- Buy the book
Reviewed by Joe Tackett
ichael Powell’s “Forbidden Knowledge: Travel” is a tongue in cheek must-read for the adventurous scofflaw. For the traveler about to hop on an overseas redeye flight to anywhere, go ahead and grab a copy of the book, and in the process, you may also want to add the name and number of a lawyer who specializes in international criminal law. Put your lawyer’s number on speed dial because you’re going to need it, especially if Powell’s latest creation is serving as your tour guide. The book’s subtitle “101 Things NOT Every Traveler Should Know How to Do” is an aptly termed disclaimer and hints at the many nefarious deeds and felonies waiting to be discovered within.
Ever dream of being the catalyst to an international incident certain to land you in a foreign prison or at the top of Interpol’s most wanted list? If you have, look no further, because the author provides ample fodder for the uninitiated. Have a passion for history? If so, a career in international antiquities smuggling awaits and Powell’s latest installment shows you how. Don’t have time to get a passport or lost yours shuffling from train to shuttle to hostel? No worries. The author includes a section on how to get a fake passport, pointing out that, “Securing a fake passport in Europe is as easy as buying a rack of automatic weapons in a 7-Eleven back home.”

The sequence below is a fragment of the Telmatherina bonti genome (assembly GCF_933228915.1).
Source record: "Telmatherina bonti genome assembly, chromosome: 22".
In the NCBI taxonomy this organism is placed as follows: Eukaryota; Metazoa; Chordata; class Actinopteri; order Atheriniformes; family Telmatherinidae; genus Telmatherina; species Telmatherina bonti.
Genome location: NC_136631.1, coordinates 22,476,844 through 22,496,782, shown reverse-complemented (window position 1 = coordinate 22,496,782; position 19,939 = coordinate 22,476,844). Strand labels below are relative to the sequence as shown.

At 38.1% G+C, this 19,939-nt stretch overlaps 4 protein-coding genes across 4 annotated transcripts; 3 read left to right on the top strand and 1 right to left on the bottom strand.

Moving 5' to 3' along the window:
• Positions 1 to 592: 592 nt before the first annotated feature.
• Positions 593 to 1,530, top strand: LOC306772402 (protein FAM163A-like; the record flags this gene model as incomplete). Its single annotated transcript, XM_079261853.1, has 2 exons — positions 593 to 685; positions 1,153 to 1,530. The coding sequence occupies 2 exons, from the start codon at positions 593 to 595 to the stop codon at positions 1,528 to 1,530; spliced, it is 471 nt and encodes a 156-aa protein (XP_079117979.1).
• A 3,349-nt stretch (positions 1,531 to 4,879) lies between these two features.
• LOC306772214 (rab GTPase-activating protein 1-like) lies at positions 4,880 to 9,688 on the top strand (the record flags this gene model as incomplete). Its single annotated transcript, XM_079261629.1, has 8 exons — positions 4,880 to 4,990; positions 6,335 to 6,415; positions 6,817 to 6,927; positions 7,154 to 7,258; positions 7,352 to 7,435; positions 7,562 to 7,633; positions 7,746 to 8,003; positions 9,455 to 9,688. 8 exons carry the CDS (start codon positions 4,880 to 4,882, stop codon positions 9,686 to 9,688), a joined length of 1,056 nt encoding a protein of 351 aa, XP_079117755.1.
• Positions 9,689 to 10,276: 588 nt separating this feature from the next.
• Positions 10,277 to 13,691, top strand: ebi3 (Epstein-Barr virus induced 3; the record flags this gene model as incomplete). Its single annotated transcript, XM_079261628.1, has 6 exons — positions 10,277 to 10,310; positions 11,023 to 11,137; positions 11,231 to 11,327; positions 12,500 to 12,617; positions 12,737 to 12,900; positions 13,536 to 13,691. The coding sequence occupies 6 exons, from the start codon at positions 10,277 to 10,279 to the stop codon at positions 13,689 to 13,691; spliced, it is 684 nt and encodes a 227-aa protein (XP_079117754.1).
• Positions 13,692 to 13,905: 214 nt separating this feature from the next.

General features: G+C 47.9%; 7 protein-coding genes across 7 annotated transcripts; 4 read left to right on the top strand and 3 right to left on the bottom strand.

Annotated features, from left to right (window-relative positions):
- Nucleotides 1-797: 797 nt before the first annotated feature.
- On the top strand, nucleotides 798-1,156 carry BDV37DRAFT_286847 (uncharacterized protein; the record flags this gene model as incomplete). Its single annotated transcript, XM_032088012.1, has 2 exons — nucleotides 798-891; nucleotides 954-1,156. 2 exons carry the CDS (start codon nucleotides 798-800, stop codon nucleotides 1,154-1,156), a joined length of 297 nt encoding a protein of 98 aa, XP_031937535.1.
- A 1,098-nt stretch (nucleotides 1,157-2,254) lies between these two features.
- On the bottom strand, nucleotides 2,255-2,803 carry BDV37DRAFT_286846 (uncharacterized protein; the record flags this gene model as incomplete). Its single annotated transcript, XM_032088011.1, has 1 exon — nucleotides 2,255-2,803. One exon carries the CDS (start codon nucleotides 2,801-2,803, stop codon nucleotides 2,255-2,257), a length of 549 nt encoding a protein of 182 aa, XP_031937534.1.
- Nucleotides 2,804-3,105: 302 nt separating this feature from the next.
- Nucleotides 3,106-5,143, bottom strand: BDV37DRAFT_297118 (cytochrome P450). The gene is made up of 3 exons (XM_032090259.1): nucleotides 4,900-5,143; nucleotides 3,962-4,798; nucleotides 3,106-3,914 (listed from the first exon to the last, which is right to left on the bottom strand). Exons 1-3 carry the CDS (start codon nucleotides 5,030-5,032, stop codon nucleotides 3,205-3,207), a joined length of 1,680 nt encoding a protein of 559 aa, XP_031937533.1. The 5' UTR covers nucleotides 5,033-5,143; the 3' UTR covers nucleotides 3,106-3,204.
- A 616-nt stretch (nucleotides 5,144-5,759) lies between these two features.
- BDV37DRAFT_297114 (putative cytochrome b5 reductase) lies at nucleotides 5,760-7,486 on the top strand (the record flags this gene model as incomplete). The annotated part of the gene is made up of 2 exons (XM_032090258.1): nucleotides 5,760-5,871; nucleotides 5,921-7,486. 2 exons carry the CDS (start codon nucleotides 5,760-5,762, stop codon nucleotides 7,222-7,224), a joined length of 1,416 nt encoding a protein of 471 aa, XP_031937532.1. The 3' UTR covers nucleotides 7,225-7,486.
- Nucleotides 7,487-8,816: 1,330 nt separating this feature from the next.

In between Powell’s humorous descriptions of forgery, fraud and scams, he does manage to include some practical travel tips. For instance, one can score free airline tickets by agreeing to be bumped to a later flight. Either that, or choose any of the other options provided by Powell such as dating a flight attendant or feigning a serious illness. Not satisfied with the hotel room your travel agent booked? Powell shows the reader how to manipulate hotel staff and get a free upgrade in the process.
“Forbidden Knowledge: Travel” lives up to its moniker, and this reader is eagerly awaiting the next installment in Powell’s series of all things forbidden.